Some Mexican States Requiring Vaccination, Testing To Enter Indoor Venues

Throughout the pandemic, Mexico has remained quite lax in terms of its entry restrictions and COVID-19, welcoming international arrivals by air even while its land borders were closed to nonessential travelers until November of last year.

Now, with the highly-contagious Omicron variant rounding the globe, and causing a record-shattering number of new cases and hospitalizations in the neighboring U.S., multiple Mexican states are recommending or requiring that patrons be vaccinated to enter many indoor venues.


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In the state of Jalisco—home to popular tourism destinations Puerto Vallarta and Riviera Nayarit—Governor Enrique Alfaro Ramírez ordered establishments to begin requiring patrons to present proof of vaccination or a negative PCR test (valid for a 48 hours only) to enter certain public places, including bars, clubs, casinos and stadiums. The new policy, announced on January 10, went into effect on Friday and applies to everyone aged 18 and older.

At the same time, Ramírez ordered the suspension of all mass festivities, street parties, fairs, dances, carnivals and pilgrimages until February 12, and reduced permissible stadium capacities to 60 percent.

On the same day, the small state of Tlaxcala—situated in central Mexico to the east of Mexico City—also mandated new local restrictions, which require people to provide proof that they’ve received at least one dose of a vaccine in order to enter indoor venues like bars, restaurants, supermarkets, shopping centers, hotels and others. According to Forbes Mexico. At the same time, bars and restaurants will be limited to 50 percent capacity indoors and 70 percent in outdoor areas.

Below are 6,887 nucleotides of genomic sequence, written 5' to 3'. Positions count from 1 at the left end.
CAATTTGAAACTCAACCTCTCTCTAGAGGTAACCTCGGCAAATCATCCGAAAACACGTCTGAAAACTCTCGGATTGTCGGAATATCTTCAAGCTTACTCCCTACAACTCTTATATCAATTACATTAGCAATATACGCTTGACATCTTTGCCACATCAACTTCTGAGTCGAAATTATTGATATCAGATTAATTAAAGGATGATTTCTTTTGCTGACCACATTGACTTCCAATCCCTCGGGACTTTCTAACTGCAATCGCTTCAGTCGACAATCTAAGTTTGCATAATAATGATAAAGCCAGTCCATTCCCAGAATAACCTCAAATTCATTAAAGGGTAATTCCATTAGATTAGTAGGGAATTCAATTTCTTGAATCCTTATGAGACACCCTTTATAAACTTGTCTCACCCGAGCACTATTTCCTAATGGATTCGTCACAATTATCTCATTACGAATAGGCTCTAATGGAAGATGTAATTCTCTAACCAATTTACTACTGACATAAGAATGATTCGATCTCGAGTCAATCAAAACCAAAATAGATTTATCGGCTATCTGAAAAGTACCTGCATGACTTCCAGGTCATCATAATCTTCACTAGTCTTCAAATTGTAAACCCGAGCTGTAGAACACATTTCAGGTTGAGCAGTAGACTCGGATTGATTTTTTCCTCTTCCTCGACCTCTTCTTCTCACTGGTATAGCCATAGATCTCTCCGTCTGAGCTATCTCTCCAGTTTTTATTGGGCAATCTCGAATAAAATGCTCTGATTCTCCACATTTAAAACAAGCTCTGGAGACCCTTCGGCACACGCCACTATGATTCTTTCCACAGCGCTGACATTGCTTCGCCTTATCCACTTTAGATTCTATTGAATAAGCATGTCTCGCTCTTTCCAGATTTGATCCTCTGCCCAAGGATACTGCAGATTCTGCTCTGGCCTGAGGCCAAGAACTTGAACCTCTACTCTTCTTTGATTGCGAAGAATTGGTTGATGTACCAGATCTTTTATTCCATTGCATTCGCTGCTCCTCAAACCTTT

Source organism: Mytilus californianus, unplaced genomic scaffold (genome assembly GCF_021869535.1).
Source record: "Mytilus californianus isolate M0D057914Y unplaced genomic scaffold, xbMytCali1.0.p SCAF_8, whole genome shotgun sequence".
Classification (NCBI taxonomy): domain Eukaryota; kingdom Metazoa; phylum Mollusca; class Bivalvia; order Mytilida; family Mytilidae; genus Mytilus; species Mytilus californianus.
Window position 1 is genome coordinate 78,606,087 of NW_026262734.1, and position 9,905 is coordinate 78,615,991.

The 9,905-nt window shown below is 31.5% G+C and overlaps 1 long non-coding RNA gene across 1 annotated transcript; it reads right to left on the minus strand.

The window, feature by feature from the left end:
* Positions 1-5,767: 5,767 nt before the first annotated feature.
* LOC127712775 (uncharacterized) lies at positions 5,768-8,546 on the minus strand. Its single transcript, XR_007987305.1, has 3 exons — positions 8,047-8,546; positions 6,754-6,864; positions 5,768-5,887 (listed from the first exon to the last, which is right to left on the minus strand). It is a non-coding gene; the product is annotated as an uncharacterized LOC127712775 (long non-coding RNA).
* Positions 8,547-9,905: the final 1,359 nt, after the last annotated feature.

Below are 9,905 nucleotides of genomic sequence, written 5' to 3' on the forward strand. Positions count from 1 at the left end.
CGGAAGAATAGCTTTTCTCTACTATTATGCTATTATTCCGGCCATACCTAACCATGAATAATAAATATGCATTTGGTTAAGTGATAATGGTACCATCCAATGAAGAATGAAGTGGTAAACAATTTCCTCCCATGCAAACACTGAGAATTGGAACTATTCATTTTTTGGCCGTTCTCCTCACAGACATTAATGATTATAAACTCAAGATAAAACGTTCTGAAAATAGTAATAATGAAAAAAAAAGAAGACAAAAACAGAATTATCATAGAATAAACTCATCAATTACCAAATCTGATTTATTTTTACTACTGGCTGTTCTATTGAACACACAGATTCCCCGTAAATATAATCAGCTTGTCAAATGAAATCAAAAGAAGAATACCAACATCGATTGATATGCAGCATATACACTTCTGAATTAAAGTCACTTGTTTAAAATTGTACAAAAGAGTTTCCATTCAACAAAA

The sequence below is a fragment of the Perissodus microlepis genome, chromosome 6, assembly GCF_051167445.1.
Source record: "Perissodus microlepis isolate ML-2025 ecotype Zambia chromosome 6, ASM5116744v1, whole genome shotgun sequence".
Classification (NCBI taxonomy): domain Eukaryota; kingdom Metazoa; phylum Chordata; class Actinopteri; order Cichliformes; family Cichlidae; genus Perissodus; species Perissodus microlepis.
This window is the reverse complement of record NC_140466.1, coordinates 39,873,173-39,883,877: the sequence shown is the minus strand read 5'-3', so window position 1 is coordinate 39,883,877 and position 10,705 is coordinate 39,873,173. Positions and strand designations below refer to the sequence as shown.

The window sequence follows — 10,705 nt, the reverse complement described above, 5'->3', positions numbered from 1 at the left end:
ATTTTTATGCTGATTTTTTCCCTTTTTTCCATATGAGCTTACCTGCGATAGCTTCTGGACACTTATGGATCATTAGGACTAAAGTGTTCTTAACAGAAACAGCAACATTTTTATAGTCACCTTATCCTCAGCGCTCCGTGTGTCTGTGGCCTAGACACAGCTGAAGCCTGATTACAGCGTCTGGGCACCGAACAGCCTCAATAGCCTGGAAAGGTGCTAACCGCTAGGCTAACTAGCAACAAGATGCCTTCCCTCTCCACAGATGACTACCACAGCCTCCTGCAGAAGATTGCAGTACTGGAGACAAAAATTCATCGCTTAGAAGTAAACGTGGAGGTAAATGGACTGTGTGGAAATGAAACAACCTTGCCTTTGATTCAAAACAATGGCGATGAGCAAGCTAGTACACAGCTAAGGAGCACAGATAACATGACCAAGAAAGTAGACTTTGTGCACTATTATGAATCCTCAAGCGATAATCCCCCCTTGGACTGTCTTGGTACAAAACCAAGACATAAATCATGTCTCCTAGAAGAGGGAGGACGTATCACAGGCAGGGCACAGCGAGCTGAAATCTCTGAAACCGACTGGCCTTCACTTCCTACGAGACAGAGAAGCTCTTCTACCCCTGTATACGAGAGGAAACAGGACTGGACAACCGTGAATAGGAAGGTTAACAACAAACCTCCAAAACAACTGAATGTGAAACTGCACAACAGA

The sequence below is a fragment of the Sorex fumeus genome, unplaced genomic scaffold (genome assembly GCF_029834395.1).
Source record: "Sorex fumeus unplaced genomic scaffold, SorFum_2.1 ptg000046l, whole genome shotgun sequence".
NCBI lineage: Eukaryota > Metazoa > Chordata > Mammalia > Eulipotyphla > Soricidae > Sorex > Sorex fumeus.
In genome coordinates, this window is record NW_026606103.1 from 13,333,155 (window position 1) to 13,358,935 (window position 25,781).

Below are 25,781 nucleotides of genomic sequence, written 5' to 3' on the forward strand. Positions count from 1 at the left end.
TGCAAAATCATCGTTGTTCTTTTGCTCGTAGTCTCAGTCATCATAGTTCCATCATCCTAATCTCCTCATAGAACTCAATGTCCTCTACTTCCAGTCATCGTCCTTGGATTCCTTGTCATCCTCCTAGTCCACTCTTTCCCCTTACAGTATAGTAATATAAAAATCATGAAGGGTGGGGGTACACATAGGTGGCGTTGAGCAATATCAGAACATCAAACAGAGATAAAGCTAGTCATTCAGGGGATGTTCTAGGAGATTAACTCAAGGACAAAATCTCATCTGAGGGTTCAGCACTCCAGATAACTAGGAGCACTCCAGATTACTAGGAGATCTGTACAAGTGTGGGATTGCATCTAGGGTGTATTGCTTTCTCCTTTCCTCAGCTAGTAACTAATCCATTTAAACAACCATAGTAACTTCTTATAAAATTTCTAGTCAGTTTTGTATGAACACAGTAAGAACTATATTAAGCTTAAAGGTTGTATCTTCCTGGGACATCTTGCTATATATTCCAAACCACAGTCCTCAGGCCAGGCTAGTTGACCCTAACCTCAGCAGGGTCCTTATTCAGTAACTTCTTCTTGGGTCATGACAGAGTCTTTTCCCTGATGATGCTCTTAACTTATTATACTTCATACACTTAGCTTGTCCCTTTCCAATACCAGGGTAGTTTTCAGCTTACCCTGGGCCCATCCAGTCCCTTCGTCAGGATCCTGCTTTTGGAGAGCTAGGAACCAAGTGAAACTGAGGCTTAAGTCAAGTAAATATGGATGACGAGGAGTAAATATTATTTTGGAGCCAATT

According to Travel + Leisure, the government of Baja California (the northernmost state on the Baja peninsula) has also advised businesses to start requiring proof of vaccination or a PCR test no more than five days old to enter their establishments, but it did not make the recommendation compulsory. Instead, it said it would leave the decision up to individual business owners. “Baja California authorities fully trust the responsibility of small, medium and large Baja California entrepreneurs,” it expressed in an official statement.

Mexico itself has hit an all-time high for COVID-19 infections during its latest reporting period, with a daily average of over 33,600 new cases. Reuters’ vaccination tracker reports that just over 58 percent of Mexico’s population is now fully vaccinated.

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